Start by determining which circuit breaker feeds each outlet. Current is measured with a clip-on ammeter, while your gear is on and doing work. The red-orange jaws of a clip-on ammeter open so that a SINGLE wire from a breaker can be inserted. The jaws are then closed. Current is measured without making a physical or electrical connection, proving that wires radiate an electromagnetic field. 

After measuring all of the circuit breakers to which all of the audio equipment is connected, add up each reading. If the total is within 75 percent of 20 amps (15 amps or less), you are safe to plug all gear into one outlet using the TTL method. 

Another way to determine your power consumption is to calculate using the specs from each device you use. Circuit breakers are rated in Amps (A), but appliance power consumption may be rated in amperes, watts, or volt-amperes (VA). Remember that power (in watts) equals volts times amps. The difference between watts and VA is the power factor. Unless the power factor is known, use the following formulas. 

(watts to VA) watts/0.85 = VA

(VA to watts) VA x 0.85 = watts

Depending on your enthusiasm for calculating the total power consumption of your system, this might be the time to look in the yellow pages for a local electrician.

If the total draw of your system exceeds 15 amps, power down any items that do not seem relevant to the problem but leave everything plugged in to maintain the conditions that may be causing the hum or buzz. We don't want to pop the breaker from excess current and, as mentioned, the goal is to localize / weed out the noise prone gear. If your system requires more than 15 amps and you have the luxury of rewiring, put each outlet on its own breaker with its own ground wire back to the box using the isolated ground outlet detailed in the "Faulty Outlet" section.

Another warning sign that you are pushing the power strips and extension cables to their limit is when power plugs are warm to the touch. However, plugs can become warm if the wires in the plug or socket are not secure. Molded power plugs should have spot-welded connections. Unfortunately, cheaper products only crimp the wires to the prongs. Over time, and through repeated cycles of heating and cooling, oxidation builds up resistance at the junction of wire and prong causing the plug to warm. The same is true for outlets that have lost their grip.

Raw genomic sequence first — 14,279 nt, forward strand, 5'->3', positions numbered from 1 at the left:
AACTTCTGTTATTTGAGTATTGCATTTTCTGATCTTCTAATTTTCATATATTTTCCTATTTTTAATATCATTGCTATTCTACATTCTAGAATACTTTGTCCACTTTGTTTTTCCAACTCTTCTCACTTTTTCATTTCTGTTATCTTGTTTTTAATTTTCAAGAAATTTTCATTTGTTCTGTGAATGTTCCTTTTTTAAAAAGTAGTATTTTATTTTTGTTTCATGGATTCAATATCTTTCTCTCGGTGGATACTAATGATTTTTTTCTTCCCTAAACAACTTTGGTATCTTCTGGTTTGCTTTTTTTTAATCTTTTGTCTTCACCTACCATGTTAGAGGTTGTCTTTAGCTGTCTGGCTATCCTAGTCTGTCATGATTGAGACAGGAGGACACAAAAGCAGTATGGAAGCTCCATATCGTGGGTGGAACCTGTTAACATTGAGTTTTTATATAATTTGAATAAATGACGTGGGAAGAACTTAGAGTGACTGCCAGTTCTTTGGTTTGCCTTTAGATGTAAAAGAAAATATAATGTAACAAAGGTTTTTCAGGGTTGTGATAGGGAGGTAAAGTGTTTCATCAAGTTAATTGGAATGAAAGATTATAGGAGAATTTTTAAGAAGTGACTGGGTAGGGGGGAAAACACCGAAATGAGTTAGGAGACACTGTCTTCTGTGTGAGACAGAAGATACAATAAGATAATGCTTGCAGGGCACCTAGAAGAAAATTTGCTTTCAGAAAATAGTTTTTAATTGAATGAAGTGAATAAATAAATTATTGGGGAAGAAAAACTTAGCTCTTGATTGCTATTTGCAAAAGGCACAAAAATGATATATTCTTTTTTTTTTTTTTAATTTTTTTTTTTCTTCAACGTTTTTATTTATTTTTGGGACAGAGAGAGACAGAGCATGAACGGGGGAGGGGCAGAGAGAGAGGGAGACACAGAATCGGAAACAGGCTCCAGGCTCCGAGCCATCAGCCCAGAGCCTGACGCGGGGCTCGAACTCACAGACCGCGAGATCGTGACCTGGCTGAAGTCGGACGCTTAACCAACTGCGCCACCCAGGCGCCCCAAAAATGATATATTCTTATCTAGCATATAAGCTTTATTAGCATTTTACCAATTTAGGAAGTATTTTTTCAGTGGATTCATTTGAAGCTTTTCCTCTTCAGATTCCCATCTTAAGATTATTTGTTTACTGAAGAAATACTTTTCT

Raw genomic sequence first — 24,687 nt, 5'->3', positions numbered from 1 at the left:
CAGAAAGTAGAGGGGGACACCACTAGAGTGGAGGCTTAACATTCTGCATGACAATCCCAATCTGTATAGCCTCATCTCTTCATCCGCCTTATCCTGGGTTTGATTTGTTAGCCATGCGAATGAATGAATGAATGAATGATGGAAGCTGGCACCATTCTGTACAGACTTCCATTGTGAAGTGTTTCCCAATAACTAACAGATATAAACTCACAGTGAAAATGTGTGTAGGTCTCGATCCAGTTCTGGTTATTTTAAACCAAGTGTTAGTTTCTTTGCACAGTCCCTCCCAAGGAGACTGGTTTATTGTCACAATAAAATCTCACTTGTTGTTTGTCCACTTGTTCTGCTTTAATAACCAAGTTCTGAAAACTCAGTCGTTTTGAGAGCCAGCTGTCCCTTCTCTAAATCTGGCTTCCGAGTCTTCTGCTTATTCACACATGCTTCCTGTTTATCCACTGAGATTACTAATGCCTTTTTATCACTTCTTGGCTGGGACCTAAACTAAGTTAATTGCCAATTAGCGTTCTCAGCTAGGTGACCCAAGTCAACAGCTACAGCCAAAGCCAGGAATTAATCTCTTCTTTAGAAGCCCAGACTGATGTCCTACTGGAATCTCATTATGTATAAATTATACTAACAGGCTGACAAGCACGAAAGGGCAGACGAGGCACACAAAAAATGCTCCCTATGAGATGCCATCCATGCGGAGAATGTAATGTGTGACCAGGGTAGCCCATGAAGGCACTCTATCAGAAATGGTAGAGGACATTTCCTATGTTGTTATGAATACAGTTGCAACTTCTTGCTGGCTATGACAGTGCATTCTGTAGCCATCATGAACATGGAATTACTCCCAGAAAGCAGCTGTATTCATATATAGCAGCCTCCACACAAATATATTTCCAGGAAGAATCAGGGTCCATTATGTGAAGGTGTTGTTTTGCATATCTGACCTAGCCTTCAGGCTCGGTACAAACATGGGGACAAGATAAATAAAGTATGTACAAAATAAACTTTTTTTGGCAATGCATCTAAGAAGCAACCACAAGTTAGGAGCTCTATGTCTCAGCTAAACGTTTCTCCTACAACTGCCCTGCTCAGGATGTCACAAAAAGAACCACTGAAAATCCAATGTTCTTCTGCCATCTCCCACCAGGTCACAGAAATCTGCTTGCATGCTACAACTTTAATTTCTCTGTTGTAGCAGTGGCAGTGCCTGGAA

Replacing power strips is easy, but you should also have your electrician inspect all power outlets, tightening or replacing them as necessary. Use either heavy-duty outlets or the orange hospital-grade power outlets as shown in Figure-5. 

Faulty Outlet?

If plugging everything into one outlet lowered the noise, then your problem may be related to the wiring in one of the outlets. Use an outlet tester, available at most hardware stores, to confirm that your outlets are correctly wired (see Figure-6). An outlet tester can detect gross wiring errors, although problems are typically more subtle than that. 

Figure-7 shows how an outlet should be wired: black for hot, white for neutral, and green for ground. Neutral is also referred to as the return wire that completes the circuit.